Conspiracy theorists rightly receive skeptical treatment. Is it your goal to be counted amongst them?

    I’m no conservative, or neo-con, but stories written like this, with little reflection of reality, and designed ONLY to incite suspicion, do little to advance the story, and do much to impugn the writer.

    • Simiantongue

      “‘You have to assume’…really? And what does a former Treasury Secretary know about anti-terrorism?”

      Mentioning that Roberts is former Treasury Secretary is an offshoot of the idea of credentialism, some people put a lot of credence into what others have to say if they have any sort of credential bona fides. In this case, as I often find, it is not meant to say that a Treasury Secretary is uniquely qualified to comment on these affairs because having been a Treasury Secretary gives one deeper introspection or insight into such matters. In this sense it is supposed to say that because of his credentials he is a person of good standing and responsibility at the least. The point in mentioning that he was the former Treasury Secretary was to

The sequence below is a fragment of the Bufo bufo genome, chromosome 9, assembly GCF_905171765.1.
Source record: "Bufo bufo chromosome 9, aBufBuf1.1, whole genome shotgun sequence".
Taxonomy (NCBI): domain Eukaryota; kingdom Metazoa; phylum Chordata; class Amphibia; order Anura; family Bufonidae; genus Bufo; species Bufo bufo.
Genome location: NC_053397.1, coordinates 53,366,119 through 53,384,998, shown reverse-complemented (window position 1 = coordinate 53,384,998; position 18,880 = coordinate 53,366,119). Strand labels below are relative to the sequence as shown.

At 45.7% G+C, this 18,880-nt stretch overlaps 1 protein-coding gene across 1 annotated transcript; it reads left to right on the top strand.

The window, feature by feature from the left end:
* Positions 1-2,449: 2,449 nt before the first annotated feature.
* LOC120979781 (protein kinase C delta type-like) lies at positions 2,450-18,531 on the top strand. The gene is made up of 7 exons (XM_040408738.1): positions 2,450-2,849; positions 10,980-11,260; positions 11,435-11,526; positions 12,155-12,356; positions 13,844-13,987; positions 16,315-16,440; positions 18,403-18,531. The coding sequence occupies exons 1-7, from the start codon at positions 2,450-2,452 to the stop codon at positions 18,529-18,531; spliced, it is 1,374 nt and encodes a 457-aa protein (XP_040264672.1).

establish that he is not just some know nothing schmuck off the street.

      I’m not a big fan of this type of offshoot from credentialism myself. When credentialism is used in this way, when claimed credentials are not directly pertinent to the subject at hand, that we should take the persons word for what they are saying merely because they are of a “higher quality” in the eyes of some establishment credential system. That smacks of a nasty sort of classist elitism to me, a gentleman’s claims carries more weight because he is of “higher quality”.

      When credentialism is used in this way it is called an “argument from authority”- A
      fallacy of defective induction
      , where it is argued that a statement is correct
      because

      Source A says that p is true.Source A is authoritative.Therefore, p is true.